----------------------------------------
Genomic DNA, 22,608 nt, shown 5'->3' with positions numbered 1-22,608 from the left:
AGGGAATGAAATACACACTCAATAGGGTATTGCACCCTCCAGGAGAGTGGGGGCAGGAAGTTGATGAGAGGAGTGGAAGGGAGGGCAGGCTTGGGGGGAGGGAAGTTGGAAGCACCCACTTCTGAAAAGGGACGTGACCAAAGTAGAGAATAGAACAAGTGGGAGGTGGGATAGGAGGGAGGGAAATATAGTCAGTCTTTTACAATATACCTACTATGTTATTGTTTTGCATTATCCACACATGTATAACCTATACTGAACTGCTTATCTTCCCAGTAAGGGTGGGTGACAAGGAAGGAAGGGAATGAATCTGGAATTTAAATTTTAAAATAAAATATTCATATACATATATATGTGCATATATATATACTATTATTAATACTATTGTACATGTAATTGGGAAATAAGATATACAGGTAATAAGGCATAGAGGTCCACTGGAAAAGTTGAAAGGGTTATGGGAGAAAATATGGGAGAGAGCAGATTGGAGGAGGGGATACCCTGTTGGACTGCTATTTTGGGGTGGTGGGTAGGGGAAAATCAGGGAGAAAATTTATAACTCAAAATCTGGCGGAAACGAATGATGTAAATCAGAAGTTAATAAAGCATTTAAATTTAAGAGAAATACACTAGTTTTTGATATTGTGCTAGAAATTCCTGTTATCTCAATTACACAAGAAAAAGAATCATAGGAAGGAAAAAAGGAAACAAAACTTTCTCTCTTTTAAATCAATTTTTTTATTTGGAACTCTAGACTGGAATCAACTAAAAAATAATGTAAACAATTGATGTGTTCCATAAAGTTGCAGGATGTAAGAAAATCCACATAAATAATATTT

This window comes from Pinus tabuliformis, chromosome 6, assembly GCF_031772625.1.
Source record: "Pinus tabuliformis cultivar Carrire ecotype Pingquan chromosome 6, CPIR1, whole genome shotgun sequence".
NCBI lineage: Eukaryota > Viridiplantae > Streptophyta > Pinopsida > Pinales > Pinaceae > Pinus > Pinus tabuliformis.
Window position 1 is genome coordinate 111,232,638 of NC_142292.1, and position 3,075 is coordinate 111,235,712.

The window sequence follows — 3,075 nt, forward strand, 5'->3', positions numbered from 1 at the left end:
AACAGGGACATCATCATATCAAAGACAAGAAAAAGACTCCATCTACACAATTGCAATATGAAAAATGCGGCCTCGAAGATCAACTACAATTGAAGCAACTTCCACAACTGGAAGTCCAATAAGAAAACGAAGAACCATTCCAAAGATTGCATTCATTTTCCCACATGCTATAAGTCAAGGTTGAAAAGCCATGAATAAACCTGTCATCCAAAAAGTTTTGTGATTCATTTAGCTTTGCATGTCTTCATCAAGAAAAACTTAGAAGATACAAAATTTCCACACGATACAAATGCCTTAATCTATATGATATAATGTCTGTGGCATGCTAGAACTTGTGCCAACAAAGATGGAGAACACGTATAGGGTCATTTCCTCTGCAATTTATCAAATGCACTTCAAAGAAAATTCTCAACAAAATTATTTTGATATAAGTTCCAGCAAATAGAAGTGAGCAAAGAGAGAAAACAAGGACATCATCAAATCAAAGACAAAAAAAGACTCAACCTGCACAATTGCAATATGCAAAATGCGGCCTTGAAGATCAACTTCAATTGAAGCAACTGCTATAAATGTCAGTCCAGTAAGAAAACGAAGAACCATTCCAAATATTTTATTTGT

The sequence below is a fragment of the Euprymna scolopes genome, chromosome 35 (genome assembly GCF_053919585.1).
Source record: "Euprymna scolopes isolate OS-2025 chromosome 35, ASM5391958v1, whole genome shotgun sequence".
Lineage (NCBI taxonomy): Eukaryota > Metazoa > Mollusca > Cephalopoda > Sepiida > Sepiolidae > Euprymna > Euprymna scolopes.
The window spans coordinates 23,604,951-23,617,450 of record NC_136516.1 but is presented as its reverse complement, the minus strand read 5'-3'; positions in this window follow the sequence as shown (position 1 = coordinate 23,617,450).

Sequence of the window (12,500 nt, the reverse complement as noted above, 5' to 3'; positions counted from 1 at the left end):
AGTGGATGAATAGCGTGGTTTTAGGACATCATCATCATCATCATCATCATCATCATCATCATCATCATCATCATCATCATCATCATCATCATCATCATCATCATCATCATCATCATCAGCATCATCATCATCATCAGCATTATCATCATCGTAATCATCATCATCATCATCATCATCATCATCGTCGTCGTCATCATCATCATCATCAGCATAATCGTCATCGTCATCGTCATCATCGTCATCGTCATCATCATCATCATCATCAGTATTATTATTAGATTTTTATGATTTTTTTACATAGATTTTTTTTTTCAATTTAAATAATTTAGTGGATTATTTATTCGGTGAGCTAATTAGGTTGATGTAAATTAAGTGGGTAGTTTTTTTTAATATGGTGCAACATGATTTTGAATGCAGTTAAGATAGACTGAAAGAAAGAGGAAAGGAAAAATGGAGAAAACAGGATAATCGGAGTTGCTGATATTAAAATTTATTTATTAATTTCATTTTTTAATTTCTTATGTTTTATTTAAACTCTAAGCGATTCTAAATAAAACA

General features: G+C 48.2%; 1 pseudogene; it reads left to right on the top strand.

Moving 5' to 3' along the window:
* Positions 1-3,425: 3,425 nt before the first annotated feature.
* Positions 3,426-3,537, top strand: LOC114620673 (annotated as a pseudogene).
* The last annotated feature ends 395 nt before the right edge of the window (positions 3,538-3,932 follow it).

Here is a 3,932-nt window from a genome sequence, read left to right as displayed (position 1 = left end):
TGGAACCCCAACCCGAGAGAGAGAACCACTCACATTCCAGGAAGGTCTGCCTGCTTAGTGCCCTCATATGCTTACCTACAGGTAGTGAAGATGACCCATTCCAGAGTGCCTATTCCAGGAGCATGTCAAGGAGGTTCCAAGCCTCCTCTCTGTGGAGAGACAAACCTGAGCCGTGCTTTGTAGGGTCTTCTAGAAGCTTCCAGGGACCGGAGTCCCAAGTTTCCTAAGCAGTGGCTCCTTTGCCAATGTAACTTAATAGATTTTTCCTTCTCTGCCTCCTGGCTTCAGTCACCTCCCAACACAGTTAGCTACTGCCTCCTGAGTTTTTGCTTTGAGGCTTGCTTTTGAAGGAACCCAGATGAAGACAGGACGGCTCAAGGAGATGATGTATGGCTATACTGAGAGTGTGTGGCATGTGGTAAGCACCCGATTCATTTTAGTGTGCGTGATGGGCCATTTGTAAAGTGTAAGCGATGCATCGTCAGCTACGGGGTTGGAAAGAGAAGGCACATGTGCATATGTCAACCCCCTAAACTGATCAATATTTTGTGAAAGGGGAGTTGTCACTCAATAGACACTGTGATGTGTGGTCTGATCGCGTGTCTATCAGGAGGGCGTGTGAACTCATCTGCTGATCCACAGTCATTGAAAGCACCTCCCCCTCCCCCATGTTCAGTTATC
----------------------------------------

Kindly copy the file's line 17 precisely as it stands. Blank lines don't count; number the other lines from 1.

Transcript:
* Positions 1-3,425: 3,425 nt before the first annotated feature.